Equinix is growing data centre-powered fruit and veg
The data centre company has installed a rooftop farm at one of its sites to make use of excess heat
Data Centre Powered Greenhouse | Zach Marzouk |
Equinix has revealed a new rooftop farm on one of its data centres in France.
The farm makes use of waste data centre energy to power itself, and is located on the Equinix PA10 data centre in Saint-Denis, Paris.
The goal of the project was to promote the sustainable use of data centres, as well as promote health and wellbeing since the food grown is expected to be shared among staff and visitors, said Reid Brewin Architects (RBA), the company that designed and built the project.
RBA said that seasonal fruit and vegetables can be grown in the greenhouse through its hydroponic system. Hydroponics have been used to minimise water usage and make the most of the space.
The facility consists of a 430m² greenhouse along with 570m² of green space, and the garden is powered through a heat recovery system linked to heat exchangers connected to the data centre’s water cooling system.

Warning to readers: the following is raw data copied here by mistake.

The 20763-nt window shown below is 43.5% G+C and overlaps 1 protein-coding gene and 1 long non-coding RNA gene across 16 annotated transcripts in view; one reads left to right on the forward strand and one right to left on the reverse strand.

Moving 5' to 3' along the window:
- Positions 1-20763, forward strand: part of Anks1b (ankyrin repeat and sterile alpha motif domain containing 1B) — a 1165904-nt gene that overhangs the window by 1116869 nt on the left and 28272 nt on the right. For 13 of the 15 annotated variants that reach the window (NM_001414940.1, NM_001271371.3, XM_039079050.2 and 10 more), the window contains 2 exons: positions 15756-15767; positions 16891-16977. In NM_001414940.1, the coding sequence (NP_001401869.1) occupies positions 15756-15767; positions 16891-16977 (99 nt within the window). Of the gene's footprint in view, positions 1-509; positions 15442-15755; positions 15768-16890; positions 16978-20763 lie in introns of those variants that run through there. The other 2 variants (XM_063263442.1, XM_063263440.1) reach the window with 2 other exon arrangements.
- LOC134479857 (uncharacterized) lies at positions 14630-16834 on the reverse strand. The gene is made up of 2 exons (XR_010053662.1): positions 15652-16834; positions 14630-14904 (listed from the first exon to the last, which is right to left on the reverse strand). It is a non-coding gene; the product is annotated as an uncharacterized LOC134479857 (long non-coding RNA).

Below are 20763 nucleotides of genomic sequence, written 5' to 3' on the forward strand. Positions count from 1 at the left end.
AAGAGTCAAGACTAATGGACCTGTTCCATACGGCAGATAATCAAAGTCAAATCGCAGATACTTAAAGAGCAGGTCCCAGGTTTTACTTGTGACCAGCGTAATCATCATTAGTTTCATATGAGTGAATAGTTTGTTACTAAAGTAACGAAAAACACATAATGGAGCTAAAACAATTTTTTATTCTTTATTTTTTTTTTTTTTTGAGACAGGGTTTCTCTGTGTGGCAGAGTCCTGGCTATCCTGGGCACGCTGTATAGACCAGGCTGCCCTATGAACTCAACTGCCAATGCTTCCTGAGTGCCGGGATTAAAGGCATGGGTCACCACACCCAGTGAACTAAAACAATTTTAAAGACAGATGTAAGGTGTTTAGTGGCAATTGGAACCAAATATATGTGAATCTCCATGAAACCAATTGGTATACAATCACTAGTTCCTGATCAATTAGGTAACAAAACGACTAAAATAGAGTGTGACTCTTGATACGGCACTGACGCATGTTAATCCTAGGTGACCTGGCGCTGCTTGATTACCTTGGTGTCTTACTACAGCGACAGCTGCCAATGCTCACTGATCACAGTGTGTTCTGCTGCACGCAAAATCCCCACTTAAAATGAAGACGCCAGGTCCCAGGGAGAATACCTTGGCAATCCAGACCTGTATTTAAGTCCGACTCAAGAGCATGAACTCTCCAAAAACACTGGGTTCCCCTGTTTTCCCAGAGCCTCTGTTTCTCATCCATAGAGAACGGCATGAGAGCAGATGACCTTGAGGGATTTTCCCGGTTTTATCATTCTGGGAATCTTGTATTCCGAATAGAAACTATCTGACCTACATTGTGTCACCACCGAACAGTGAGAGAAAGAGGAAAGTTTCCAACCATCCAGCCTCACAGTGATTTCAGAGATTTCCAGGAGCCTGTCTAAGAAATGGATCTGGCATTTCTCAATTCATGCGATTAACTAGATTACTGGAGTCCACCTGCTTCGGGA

The greenhouse is able to monitor humidity, external temperature, and internal temperature through various sensors.
If it gets too cold, for example, heaters will be turned on. It is also able to provide a controlled climate throughout the year since it has sunshades, ventilation, and automated irrigation systems.
In the gardens outside of the greenhouse, insect hotels have been installed to promote biodiversity. The garden’s plant selection was a specific one. Only species of plants that rely on rainwater consumption are being grown for maximum sustainability.
“We’re extremely proud to support our clients with this shared goal, and PA10 heralds the start of an exciting new era, enabling us to apply learnings from this project across other projects,” said John Hutchinson, director at RBA.
“Sustainability and safeguarding the environment are at the heart of everything we do, and this opportunity has already inspired further initiatives across our client base.”
Waste heat from data centres has been used by other firms in a number of creative ways. Microsoft, for example, revealed in March 2022 that it was building a new data centre in Finland which would use excess heat to power local homes, businesses, and services. A district heating system was set to be constructed to connect heat from the server cooling process to buildings in the local area.
More recently, the UK startup Deep Green announced that it’s using data centre waste heat to power local businesses and swimming pools, as reported by Business Green. It has installed its infrastructure at the Exmouth Leisure Centre in Devon and is looking to expand it to buildings in Bristol and Manchester in the future.
Exmouth Leisure Centre currently has 12 servers installed on its premises used to heat its swimming pool – an initiative expected to save more than £20,000 per year when it comes to heating costs.